What deficit? California pays psychiatrists five times more than governor
Mohammad Safi, a graduate of a medical school in Afghanistan, only worked at a California mental hospital for five years before his salary grew from $90,682 to $822,302, according to a report by Bloomberg News. The man was paid for an average of 17 hours a day, even though he did not work that many hours and took time off.
In an attempt to improve care for California inmates, state prisons raised their pay to tempt better psychiatrists to work for them – but at the expense of the taxpayers.
While only one psychiatrist in the 11 most populous US states made more than $400,000 annually, 16 California psychiatrists are now able to become millionaires in a short time. Safi’s annual salary is nearly five times more than that of California Governor Jerry Brown.
“I made so much because I work a lot,” Safi said in an interview with Bloomberg. But the psychiatrist is now under investigation and was put on administrative leave in July for receiving pay for hours during which he did not work.
Jeffrey Sonnenfeld, senior associate dean at the Yale University School of Management, said the shockingly high salaries are unusual and a cause of a payroll system that is chronically mismanaged.
“Even though this all took place in California, such apparent recklessness is almost too over the top for Hollywood,” he said. “These irresponsible public officials have artificially constrained the market with an unnaturally limited supply pool, either due to laziness, incompetence, corruption or all of the above.”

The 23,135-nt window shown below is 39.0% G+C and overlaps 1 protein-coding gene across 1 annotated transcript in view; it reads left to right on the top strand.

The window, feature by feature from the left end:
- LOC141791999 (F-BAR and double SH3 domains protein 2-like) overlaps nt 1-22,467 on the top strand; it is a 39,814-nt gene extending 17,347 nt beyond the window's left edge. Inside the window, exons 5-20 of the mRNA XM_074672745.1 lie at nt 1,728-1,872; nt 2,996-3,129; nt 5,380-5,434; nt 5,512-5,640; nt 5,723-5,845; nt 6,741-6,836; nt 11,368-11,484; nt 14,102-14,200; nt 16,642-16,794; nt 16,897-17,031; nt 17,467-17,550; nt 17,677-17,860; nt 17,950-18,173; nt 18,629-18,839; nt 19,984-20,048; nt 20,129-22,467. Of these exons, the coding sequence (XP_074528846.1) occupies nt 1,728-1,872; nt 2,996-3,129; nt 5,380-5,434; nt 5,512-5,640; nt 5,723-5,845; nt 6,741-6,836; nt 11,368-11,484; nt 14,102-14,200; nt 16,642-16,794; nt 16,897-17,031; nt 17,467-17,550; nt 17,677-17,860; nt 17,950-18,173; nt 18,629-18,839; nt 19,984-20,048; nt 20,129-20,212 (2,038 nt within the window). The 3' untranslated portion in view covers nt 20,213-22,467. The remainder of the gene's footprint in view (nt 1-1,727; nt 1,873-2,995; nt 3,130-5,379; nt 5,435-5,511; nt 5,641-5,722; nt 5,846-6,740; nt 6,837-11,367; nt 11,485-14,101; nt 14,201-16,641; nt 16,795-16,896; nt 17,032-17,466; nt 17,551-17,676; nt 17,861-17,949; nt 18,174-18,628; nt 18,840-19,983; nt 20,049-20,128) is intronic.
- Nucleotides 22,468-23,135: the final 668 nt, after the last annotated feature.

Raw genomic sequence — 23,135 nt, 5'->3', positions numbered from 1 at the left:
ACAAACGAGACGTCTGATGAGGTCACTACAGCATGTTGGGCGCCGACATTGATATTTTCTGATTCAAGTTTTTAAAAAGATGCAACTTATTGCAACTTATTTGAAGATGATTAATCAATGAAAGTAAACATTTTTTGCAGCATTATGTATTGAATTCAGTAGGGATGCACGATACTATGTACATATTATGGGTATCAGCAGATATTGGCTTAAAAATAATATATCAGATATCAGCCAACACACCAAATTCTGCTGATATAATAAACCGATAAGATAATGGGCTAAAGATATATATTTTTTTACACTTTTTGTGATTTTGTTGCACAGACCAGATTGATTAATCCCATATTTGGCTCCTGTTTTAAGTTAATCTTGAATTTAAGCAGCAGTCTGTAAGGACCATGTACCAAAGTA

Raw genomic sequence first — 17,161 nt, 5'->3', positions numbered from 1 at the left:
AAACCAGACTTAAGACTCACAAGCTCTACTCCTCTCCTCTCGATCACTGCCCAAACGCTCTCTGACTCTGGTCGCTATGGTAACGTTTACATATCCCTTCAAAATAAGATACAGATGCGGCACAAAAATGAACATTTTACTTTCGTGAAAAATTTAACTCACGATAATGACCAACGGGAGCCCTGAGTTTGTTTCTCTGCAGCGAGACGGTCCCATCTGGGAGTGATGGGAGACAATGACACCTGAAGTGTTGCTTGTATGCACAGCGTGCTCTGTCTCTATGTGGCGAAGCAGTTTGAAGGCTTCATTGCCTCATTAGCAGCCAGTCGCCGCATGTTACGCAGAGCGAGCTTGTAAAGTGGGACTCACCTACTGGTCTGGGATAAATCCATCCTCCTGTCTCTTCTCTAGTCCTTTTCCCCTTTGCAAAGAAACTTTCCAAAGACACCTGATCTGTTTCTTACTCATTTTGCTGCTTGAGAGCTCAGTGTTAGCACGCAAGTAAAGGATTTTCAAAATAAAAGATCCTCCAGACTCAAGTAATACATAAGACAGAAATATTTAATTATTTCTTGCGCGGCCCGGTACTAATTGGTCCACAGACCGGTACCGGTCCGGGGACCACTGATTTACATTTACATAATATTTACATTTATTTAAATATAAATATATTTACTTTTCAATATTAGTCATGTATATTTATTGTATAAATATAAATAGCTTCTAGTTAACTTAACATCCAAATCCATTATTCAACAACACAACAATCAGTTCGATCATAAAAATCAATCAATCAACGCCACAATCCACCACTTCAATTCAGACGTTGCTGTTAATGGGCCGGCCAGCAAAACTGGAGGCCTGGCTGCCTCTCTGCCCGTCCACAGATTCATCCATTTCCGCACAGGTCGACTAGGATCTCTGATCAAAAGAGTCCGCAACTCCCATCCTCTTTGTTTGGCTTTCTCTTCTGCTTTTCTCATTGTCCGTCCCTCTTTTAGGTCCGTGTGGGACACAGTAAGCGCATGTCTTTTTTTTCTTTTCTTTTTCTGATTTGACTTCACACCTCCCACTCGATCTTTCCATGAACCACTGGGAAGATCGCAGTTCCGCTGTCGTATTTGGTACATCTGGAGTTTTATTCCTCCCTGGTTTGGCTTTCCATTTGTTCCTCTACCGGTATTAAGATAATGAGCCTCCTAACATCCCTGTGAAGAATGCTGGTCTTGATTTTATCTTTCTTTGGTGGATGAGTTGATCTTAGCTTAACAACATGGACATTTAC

California state prisons initially began hiring more qualified psychiatrists at a higher cost after the state was sued over its mental-health care in 2007. Two suicides occurred at California prisons lacking good psychiatrists within three months of each other, and the family of one suicide victim filed a lawsuit for nearly $1 million.
Good psychiatrists often quit their jobs at the prisons for higher-paying jobs. When a psychiatrist wanted to leave their job after 2007, California state prisons tempted them into staying by offering drastic salary increases.
“The psychiatrists were working with the same patients, just in different systems, and followed the higher salaries, putting the systems in conflict,” Stephen Mayberg, head of California’s mental health department in 2007, told Bloomberg. “We tried to make sure the systems weren’t competitive with each other after that.”
Nationwide, there is a shortage of psychiatrists, making it easy for the doctors to leave low-paying jobs for better ones. Many of the highest-paid psychiatrists are foreign-trained.
But the high demand for good psychiatrists has hit taxpayers the hardest. If Safi’s salary continues to increase at the same rate it has risen in the past six years, he could be making more than a million dollars a year – far surpassing the salaries of any California state officials, including the governor.